Holding of emotions

For more than 10 years, !FEST, the network of conceptual establishments, has been creating signature restaurants not only in Lviv but also in other Ukrainian cities and abroad. The holding’s famous projects include “Kryjivka” (“Underground Bunker”), a Lviv restaurant styled with the times of Ukrainian nationalist insurgency, as well as “Lviv Chocolate Factory”, “Lviv Coffee Mining Manufacture”, “Masoch-café” (styled with the themes of Leopold von Sacher-Masoch’s works), “Piana Vyshnia” (“Drunk Cherry”), and many others. !FEST founders admit that they feel responsible for “exporting Lviv throughout Ukraine”:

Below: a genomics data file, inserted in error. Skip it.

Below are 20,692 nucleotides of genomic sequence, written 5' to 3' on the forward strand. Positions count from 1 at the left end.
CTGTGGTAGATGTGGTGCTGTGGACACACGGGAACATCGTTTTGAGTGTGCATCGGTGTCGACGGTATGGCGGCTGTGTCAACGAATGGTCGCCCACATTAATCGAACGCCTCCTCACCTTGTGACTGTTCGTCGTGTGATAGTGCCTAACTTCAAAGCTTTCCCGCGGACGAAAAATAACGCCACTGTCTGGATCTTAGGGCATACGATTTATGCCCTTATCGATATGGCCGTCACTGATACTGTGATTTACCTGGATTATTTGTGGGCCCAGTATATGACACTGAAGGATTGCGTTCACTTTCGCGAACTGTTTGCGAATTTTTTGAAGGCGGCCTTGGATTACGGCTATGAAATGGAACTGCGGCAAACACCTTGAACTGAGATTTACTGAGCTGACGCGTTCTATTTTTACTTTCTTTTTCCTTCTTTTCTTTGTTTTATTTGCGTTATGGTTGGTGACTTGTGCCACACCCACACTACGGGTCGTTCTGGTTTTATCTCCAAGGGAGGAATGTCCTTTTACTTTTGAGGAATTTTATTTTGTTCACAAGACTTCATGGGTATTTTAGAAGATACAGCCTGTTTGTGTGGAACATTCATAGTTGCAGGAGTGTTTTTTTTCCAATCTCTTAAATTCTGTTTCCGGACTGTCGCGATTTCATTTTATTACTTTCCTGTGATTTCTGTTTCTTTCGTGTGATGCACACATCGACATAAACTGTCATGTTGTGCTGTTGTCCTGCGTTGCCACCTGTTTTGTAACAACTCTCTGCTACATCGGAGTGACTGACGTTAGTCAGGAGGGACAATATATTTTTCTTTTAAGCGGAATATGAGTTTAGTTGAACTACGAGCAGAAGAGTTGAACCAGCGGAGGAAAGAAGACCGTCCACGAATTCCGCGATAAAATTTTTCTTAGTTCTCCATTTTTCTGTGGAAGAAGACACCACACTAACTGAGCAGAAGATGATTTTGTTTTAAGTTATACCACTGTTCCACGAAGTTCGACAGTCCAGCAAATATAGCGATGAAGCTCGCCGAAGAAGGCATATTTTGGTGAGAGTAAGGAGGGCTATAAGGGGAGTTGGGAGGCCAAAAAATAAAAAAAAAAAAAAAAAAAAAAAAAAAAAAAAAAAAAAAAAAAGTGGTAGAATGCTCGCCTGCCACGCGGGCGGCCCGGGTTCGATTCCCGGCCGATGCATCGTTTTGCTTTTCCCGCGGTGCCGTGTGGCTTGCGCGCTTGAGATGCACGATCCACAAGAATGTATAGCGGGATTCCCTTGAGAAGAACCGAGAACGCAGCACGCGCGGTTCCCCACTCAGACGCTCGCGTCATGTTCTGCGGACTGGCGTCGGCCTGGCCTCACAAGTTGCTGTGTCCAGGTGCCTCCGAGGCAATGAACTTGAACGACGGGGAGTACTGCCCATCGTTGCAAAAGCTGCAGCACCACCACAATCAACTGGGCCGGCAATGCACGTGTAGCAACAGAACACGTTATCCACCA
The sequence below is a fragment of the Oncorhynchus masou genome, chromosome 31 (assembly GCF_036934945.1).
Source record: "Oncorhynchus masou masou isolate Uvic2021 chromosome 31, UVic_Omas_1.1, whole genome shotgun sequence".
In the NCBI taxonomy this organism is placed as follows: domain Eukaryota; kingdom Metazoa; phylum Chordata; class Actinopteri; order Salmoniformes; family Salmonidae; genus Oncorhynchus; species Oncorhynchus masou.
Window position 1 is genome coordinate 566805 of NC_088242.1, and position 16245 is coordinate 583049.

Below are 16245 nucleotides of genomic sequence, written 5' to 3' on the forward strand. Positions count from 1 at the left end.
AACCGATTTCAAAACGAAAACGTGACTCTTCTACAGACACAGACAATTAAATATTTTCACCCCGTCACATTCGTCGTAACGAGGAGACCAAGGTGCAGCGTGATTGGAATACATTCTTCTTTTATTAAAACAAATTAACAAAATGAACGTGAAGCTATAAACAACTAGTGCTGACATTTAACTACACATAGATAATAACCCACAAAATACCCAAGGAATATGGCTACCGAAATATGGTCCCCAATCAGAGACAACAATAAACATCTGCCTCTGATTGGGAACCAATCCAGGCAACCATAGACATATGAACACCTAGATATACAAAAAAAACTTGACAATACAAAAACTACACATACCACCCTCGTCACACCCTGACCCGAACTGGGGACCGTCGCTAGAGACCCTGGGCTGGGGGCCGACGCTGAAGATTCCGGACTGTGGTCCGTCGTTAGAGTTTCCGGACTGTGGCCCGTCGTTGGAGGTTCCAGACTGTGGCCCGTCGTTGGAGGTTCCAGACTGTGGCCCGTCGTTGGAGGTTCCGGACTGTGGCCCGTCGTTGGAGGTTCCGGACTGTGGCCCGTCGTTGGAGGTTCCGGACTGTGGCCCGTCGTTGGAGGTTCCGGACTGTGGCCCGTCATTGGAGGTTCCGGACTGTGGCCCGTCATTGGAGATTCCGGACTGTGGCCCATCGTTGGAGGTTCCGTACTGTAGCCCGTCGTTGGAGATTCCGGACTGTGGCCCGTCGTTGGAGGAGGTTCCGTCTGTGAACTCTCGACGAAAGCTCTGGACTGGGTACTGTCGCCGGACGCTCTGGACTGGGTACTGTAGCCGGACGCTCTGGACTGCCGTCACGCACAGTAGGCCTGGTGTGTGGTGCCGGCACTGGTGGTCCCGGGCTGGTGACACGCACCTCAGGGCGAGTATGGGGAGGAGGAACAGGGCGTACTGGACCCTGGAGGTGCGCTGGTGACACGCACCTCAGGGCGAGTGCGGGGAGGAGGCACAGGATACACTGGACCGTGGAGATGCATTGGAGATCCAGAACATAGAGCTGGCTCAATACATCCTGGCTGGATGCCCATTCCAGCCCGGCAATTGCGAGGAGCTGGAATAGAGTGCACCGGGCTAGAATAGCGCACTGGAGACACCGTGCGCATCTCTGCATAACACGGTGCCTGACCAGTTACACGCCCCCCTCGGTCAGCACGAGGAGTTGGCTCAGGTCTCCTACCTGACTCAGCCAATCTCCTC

— Some time ago, I was on the main street in Odesa to drop by “Piana Vyshnia”, which we opened there. I take a look at the street and see “Lviv Chocolate Factory”. There are also some “Lviv Liquors”, “Lviv Croissants” nearby. I stand there and think, “Am I in Odesa at all? Or is it a piece of Lviv?” But it’s very simple: if the formats have a strong foundation, they will work. If someone just exploits the brand and tries to earn money, it won’t last for long.

One of !FEST’s first big projects was restaurant “Kryjivka”, which still serves as a symbol of the brand and of tourist Lviv in general. The company’s founders recall that they started with shared values, immense belief, and risk: